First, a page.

Introduction to Endurance
Endurance or Long Distance Riding is a friendly, fun sport which is available to anyone with a horse to ride. No special equipment or horse is needed, and it is all about riding through beautiful scenery and countryside, making new friends and above all else, having a good time. One thing appealing about endurance is that for many rides you are not directly competing against anyone else – it is just you and your horse enjoying yourselves with a reward at the end!
Enjoy the Camaraderie!
Another element is the spirit of camaraderie which exists amongst the riders. Endurance GB is always happy to put you in touch with a more experienced rider who can advise you; EGB organisers are happy to talk about their rides and EGB regularly stages talks, seminars and demonstrations across the regions.
If it is your first ride and you feel a little nervous, the Ride Organiser may be able to arrange for you to ride with someone who is familiar with the sport. Friendliness between riders is commonplace. You will find sections of the ride where you need to reduce speed for whatever reason and part of the fun at these times, is the conversation with other riders along the way. When you meet again at another ride, you will be meeting friends both old and new.
Perhaps the best reason of all for taking up Endurance Riding is the partnership built up with your horse over these many miles of new riding ground. You guide him, and he carries you; the relationship which is forged between endurance rider and endurance horse would be hard to equal in any other sport. He has to trust you to lead him back home, and you have to trust him to get you there; the resultant bonding and confidence will stay with both of you in any future sports you may try. That’s if you’re not hooked on Endurance Riding for life!
How do I start?
You do not need to be a member of Endurance GB to do our pleasure rides, however, EGB runs an Associate Member Scheme, in which you can join your local group – in this case Lancashire Group EGB, for only £38 per annum Joining EnduranceGB. This allows you to take part in social or training rides run by the Group at member’s rates. It also allows you to enter any other Groups’ rides. You can also enter national pleasure rides (i.e. any ride with a competitive class) at member’s rates. To enter competitive rides, you would need to be a Full Member of EGB.
As a local Associate Member, you will need to register your horse(s) for a Ride Record Card. All kilometres gained at any of the Lancs. Group EGB recognised rides you complete, will be credited to your distance card and you will then be eligible for distance rosettes “in increments of 100km” at the Annual Awards Presentation Evening. You will also be eligible for local member’s trophies although you will need to offer to help at one ride during the season – this is a condition of eligibility for all group trophies. To claim your Annual Distance Rosettes, and to be considered for the group trophies you must return your completed Ride Record Card to the address listed on the card by the 30th November.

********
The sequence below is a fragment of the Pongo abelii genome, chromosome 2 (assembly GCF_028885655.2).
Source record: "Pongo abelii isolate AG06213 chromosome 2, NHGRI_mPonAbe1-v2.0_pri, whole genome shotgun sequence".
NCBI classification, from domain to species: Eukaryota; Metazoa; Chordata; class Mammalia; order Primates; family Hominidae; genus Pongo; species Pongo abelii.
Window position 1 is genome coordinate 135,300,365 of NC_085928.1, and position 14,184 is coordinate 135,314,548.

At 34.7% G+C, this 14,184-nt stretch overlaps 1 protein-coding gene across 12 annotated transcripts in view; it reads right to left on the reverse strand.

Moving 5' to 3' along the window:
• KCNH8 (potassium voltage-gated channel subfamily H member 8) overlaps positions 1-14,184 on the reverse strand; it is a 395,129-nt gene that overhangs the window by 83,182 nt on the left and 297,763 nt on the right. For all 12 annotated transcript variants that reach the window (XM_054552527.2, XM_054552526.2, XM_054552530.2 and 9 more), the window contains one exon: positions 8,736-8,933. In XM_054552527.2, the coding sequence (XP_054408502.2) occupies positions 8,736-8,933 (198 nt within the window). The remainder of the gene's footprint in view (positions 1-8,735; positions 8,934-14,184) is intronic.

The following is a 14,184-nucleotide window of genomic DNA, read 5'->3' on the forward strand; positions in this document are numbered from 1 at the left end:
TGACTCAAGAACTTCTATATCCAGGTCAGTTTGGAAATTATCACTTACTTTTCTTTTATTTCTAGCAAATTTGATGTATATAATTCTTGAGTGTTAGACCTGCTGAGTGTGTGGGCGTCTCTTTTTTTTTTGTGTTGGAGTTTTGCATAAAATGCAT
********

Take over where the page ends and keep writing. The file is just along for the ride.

As an Associate Member you will also be supplied with the quarterly Endurance GB magazine and EGB Annual Handbook, which contains all the national rides, and the rules we must abide by. You will also receive the quarterly Lancs. Group newsletter which will include details about all our rides, as well as interesting and informative articles. All you need to do is tell us whether you prefer to receive these by e-mail or by post.
Types of Ride:
If you are an Associate Member: –
Social or Pleasure Rides, sometimes called Training Rides, are non-competitive and may be of distances up to 32 km, some with shorter routes. Open to non-members they must be completed within 2 to 3 hours. When run in conjunction with Competitive Rides horses must be trotted up to check for soundness, before the ride and again, no sooner that 20 minutes and no longer than 30 minutes after completion of the ride.
For Full EGB members only: –
Graded Endurance Rides (GER) usually between 30-80 km though longer rides may occasionally be included in the fixture list. Speed varies between 8-18 km/hr with restrictions on lower speeds for novice horses and higher speeds for more advanced combinations. Horses must comply with set veterinary parameters to successfully complete the ride. For example, penalties are given for certain speed, heart rate, “lumps and bumps” parameters. The total number of penalties will denote the grade awarded – from Grade 1 to Grade 4 for those within the qualifying parameters.
Competitive Endurance Rides (CER’s), these are only for advanced horse and rider combinations. They are the hardest test for both. All FEI and International competitions are ER’s. They begin with a mass start, and the riders aim to cover the distance as fast as they can, taking into account the terrain and welfare of their horse. During the ride the rider will be required to present their horse to the vet at various set intervals to be checked as fit to continue. Following this are rest periods called “holds” where the horse and rider can eat and take a breather before continuing. Many riders ultimate goal is the successful completion of an Endurance Ride. These vary from 65 –160 km in a day or longer over several days.
Where will I ride?
As far as possible, rides are on bridleways, through woodland, over moors and try to use little or no roadwork. There are no jumps although occasionally a ride can offer the opportunity to jump a little log or there may be optional jumps.
Map Reading – A Brief Guide